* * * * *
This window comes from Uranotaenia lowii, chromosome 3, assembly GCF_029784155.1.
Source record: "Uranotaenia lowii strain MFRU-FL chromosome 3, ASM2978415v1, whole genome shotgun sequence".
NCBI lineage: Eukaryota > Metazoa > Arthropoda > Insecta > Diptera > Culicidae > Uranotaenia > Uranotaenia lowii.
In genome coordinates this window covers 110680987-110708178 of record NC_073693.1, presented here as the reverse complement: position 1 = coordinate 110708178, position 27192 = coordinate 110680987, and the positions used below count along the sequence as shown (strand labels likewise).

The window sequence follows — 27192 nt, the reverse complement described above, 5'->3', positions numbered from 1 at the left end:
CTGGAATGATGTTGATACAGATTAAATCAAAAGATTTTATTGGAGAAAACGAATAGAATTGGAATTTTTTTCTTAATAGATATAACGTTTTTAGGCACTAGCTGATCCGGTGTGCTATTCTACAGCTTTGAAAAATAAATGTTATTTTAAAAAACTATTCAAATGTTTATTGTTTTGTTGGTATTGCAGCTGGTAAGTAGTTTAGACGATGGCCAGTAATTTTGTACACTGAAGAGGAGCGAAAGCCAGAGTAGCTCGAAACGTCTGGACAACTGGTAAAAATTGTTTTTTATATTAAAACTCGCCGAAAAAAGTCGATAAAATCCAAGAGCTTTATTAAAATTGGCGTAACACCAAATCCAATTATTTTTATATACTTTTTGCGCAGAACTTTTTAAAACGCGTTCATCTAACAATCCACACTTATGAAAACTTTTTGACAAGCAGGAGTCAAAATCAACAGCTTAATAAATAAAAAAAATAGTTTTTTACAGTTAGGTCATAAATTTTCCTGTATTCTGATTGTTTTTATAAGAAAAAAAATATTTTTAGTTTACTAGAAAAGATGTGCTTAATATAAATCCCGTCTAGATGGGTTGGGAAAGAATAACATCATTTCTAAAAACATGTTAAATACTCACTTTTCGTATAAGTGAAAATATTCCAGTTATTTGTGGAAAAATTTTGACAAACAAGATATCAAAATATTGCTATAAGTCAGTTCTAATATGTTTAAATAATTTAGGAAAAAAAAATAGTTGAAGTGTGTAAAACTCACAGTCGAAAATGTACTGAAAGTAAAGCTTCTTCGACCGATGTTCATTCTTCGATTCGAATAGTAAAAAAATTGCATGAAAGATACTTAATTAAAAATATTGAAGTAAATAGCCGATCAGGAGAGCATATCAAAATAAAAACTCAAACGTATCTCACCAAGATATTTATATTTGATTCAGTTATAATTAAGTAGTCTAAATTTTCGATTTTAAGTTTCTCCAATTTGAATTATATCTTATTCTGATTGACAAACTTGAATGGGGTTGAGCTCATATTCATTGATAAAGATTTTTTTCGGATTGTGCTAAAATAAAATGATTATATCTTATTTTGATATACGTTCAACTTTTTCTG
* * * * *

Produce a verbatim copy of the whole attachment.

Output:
This window comes from Uranotaenia lowii, chromosome 3, assembly GCF_029784155.1.
Source record: "Uranotaenia lowii strain MFRU-FL chromosome 3, ASM2978415v1, whole genome shotgun sequence".
NCBI lineage: Eukaryota > Metazoa > Arthropoda > Insecta > Diptera > Culicidae > Uranotaenia > Uranotaenia lowii.
In genome coordinates this window covers 110680987-110708178 of record NC_073693.1, presented here as the reverse complement: position 1 = coordinate 110708178, position 27192 = coordinate 110680987, and the positions used below count along the sequence as shown (strand labels likewise).

The window sequence follows — 27192 nt, the reverse complement described above, 5'->3', positions numbered from 1 at the left end:
CTGGAATGATGTTGATACAGATTAAATCAAAAGATTTTATTGGAGAAAACGAATAGAATTGGAATTTTTTTCTTAATAGATATAACGTTTTTAGGCACTAGCTGATCCGGTGTGCTATTCTACAGCTTTGAAAAATAAATGTTATTTTAAAAAACTATTCAAATGTTTATTGTTTTGTTGGTATTGCAGCTGGTAAGTAGTTTAGACGATGGCCAGTAATTTTGTACACTGAAGAGGAGCGAAAGCCAGAGTAGCTCGAAACGTCTGGACAACTGGTAAAAATTGTTTTTTATATTAAAACTCGCCGAAAAAAGTCGATAAAATCCAAGAGCTTTATTAAAATTGGCGTAACACCAAATCCAATTATTTTTATATACTTTTTGCGCAGAACTTTTTAAAACGCGTTCATCTAACAATCCACACTTATGAAAACTTTTTGACAAGCAGGAGTCAAAATCAACAGCTTAATAAATAAAAAAAATAGTTTTTTACAGTTAGGTCATAAATTTTCCTGTATTCTGATTGTTTTTATAAGAAAAAAAATATTTTTAGTTTACTAGAAAAGATGTGCTTAATATAAATCCCGTCTAGATGGGTTGGGAAAGAATAACATCATTTCTAAAAACATGTTAAATACTCACTTTTCGTATAAGTGAAAATATTCCAGTTATTTGTGGAAAAATTTTGACAAACAAGATATCAAAATATTGCTATAAGTCAGTTCTAATATGTTTAAATAATTTAGGAAAAAAAAATAGTTGAAGTGTGTAAAACTCACAGTCGAAAATGTACTGAAAGTAAAGCTTCTTCGACCGATGTTCATTCTTCGATTCGAATAGTAAAAAAATTGCATGAAAGATACTTAATTAAAAATATTGAAGTAAATAGCCGATCAGGAGAGCATATCAAAATAAAAACTCAAACGTATCTCACCAAGATATTTATATTTGATTCAGTTATAATTAAGTAGTCTAAATTTTCGATTTTAAGTTTCTCCAATTTGAATTATATCTTATTCTGATTGACAAACTTGAATGGGGTTGAGCTCATATTCATTGATAAAGATTTTTTTCGGATTGTGCTAAAATAAAATGATTATATCTTATTTTGATATACGTTCAACTTTTTCTG